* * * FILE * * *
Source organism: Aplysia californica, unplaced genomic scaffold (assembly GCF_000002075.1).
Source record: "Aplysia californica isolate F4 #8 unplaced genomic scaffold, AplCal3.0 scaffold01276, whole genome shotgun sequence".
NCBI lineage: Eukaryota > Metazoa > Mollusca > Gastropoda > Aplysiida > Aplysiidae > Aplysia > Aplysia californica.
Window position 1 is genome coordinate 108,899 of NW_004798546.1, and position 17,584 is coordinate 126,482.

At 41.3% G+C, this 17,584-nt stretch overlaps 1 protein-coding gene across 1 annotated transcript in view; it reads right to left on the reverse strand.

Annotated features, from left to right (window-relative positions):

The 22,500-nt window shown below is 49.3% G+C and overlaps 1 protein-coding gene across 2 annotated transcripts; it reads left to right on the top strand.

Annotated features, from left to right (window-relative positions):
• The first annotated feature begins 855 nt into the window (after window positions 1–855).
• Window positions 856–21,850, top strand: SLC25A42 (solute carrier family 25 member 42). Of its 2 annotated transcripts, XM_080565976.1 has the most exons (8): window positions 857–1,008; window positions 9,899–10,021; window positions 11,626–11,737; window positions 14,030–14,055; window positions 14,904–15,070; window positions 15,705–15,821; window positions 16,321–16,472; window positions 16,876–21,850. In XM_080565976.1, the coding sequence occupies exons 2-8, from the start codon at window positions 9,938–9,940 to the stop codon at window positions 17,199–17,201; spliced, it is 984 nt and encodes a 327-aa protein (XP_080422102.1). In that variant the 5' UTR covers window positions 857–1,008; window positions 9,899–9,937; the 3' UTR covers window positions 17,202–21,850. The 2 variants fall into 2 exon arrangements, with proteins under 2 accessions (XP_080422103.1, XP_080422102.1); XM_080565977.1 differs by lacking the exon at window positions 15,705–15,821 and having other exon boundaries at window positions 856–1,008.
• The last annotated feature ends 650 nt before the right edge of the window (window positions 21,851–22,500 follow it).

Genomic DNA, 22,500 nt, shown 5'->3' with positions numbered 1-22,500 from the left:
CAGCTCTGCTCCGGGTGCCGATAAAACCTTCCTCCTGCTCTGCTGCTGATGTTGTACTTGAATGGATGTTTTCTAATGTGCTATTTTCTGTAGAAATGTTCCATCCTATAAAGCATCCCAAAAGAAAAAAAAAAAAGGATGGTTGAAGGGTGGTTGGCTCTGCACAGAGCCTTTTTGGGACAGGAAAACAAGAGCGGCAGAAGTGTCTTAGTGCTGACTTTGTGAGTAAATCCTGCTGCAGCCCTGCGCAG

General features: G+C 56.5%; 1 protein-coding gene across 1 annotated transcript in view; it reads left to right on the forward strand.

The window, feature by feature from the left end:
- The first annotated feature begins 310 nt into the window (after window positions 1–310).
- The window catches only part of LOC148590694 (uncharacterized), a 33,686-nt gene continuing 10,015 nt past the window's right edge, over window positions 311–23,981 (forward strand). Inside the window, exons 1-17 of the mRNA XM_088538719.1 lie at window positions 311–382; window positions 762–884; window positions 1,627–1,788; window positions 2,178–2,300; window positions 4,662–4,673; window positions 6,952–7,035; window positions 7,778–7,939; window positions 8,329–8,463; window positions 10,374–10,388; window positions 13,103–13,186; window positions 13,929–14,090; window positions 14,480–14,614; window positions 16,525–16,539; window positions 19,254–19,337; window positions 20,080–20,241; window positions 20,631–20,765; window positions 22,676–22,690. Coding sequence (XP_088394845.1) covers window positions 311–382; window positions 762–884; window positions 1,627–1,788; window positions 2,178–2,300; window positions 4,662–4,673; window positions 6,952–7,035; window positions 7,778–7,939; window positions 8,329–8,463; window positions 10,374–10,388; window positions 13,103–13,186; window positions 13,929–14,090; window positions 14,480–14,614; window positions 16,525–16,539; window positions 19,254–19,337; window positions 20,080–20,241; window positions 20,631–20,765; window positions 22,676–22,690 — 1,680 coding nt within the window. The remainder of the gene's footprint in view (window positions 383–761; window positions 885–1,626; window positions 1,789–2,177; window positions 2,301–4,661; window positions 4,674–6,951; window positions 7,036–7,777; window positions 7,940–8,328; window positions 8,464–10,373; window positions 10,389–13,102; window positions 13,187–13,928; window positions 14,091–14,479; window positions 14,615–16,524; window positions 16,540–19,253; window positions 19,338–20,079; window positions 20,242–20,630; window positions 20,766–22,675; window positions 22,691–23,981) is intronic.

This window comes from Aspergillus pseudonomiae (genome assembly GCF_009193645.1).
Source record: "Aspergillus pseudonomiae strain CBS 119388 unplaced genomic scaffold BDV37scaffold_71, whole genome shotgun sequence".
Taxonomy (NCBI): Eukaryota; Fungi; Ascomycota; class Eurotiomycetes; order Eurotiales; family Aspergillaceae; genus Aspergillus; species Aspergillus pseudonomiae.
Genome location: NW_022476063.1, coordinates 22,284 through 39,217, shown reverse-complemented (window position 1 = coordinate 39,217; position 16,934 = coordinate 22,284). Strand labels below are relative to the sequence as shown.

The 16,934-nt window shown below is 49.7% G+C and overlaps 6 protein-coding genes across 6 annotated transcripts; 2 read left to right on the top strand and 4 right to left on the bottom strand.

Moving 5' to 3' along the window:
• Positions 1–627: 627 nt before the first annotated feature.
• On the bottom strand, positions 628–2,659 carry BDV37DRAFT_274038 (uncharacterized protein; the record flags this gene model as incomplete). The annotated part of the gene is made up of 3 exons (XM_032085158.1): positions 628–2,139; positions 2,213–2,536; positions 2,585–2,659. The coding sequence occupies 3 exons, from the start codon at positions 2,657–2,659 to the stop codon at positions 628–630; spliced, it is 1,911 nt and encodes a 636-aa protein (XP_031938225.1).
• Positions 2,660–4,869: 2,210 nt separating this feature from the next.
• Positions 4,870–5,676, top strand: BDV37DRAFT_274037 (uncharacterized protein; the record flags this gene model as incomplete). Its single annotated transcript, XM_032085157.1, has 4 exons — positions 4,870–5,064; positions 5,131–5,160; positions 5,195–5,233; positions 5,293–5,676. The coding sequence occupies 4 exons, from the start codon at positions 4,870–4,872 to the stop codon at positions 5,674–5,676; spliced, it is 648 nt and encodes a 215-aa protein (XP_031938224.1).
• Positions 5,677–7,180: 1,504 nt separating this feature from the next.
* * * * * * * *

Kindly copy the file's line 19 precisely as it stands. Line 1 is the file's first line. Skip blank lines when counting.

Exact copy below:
Source record: "Aspergillus pseudonomiae strain CBS 119388 unplaced genomic scaffold BDV37scaffold_71, whole genome shotgun sequence".